“I know where he’s coming from in terms of the legislation that he supports, and while we may not agree on every single point, I have total trust that he is someone who wants to do what’s right for kids,” she said. “So I would prefer that he stay a K-12 education chair if that’s what he chooses to do.”
Horn is still thinking through the implications of running. In particular, he said the fact that he is not and hasn’t been a teacher, and that he is 75 years old, give him pause.
“I think it could be helpful — it would be helpful to have teaching experience,” he said. “I agree with that. But I don’t think that eliminates me from being considered.”
Truitt, who worked in multiple schools in multiple places including North Carolina, said she thinks teaching credentials are essential.
“I think that not only do we need a state superintendent who has a significant amount of classroom teaching experience, we also need someone who understands the 0-20 continuum,” she said.
Both Truitt and Horn said they would bring something different to the role than Johnson has.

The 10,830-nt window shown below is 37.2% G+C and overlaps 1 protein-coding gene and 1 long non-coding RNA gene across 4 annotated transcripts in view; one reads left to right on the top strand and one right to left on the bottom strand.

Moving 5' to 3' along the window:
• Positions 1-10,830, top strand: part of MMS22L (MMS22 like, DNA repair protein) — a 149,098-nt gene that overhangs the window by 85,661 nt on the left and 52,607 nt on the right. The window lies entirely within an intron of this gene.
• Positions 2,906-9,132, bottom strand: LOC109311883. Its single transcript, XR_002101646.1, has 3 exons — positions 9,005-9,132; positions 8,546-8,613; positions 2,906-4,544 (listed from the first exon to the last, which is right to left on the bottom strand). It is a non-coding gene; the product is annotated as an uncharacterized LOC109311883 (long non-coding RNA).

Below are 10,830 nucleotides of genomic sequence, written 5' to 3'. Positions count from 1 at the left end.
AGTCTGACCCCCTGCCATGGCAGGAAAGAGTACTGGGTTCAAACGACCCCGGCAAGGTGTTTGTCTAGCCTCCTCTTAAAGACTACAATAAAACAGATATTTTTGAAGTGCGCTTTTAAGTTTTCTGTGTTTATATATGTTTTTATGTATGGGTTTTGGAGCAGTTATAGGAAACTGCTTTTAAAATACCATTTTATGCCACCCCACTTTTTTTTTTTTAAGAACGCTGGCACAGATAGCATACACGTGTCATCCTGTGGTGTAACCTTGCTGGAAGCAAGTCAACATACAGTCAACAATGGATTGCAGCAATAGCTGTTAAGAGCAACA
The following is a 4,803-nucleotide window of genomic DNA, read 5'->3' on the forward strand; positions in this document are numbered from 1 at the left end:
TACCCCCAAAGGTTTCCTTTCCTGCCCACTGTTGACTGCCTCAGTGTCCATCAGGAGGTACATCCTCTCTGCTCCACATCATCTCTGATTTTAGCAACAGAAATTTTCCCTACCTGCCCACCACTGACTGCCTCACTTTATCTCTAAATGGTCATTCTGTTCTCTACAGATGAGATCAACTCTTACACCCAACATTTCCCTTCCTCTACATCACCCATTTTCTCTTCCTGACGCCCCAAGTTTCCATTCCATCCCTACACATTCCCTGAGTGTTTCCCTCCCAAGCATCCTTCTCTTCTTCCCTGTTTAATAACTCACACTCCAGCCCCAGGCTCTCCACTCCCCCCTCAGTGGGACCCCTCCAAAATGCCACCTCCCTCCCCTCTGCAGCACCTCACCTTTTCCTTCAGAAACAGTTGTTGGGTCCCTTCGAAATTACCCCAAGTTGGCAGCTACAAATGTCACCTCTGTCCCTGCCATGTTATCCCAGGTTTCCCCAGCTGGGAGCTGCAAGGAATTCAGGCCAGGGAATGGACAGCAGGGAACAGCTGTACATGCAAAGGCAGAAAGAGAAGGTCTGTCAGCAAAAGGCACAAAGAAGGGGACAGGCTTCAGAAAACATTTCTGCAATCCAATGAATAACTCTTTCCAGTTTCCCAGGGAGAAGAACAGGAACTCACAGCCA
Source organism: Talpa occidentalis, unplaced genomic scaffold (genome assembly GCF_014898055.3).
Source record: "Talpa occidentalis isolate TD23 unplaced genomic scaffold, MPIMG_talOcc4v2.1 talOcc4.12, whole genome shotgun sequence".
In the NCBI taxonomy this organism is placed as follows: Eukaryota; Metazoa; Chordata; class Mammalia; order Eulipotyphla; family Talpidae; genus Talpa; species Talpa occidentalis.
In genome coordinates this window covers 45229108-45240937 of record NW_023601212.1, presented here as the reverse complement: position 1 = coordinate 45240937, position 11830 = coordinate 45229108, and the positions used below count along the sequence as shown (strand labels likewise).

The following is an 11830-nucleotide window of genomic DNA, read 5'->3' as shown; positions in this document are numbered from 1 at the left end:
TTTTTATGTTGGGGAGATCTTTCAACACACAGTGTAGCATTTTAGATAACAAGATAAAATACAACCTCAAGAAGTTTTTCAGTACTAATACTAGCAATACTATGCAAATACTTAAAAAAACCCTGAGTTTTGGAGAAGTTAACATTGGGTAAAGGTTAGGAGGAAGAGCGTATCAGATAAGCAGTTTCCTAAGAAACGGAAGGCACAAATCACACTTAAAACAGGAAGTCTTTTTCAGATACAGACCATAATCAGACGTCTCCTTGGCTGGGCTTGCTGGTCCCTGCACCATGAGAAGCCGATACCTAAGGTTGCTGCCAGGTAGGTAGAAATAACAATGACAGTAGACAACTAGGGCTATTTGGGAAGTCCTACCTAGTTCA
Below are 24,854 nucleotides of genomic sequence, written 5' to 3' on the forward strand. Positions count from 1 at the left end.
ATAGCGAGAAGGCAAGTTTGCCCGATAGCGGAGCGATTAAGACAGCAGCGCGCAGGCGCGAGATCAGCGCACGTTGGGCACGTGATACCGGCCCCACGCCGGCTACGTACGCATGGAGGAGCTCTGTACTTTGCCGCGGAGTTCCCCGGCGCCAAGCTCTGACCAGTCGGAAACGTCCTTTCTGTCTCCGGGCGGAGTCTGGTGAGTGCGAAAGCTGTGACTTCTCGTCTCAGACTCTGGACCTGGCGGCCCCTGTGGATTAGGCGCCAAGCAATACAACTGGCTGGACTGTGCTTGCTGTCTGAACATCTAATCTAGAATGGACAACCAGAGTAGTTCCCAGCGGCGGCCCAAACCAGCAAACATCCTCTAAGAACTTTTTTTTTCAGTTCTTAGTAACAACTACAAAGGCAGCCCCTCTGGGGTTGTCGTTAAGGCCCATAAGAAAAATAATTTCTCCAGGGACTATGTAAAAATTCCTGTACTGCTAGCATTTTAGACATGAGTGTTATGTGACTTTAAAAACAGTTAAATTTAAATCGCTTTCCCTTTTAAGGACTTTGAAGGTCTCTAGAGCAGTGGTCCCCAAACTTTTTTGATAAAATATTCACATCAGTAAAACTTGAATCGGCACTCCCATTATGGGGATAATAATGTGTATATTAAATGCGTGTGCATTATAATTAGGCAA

Horn is an almost eight-year veteran of the Air Force. After that, he made his living as a food broker, retiring in 2002 from his business which he says was the largest food broker in the country at the time. When he retired, he worked with big names such as General Mills, Butterball, and ConAgra. Horn said the role of state superintendent is primarily a managerial one, and that is something he has a lot of experience with.
“My management style is very different than (Johnson’s). And how I implement that style is very different than what I see coming from him,” he said, adding later: “I’ve got a 40-year history in business and a nine-year going on 10-year history in the legislature for people to use to judge what my style is.”
In addition to being chancellor at WGU North Carolina and a former teacher, Truitt worked as associate vice president of University and P-12 Partnerships at UNC General Administration and was a senior education advisor to Republican Gov. Pat McCrory.
“I think I’m a very different candidate than Mark would be,” she said. “I bring a different set of experiences as well as a different skillset to this role. In fact, I would argue different than anyone who is running, including Rep. Horn.”
Since it was revealed that he was interested in the role of state superintendent, Horn said he’s gotten a lot of feedback, both good and bad, about the possibility of a run for the top education spot. He said that people on Twitter have pretty consistently been against the idea.
“Some have stated their reasons, one being that I’m Republican. That’s all the reason they needed to not vote for me,” he said. “I thought that was a little strange coming from people who decry the politicization of education. That seems counterproductive to me.”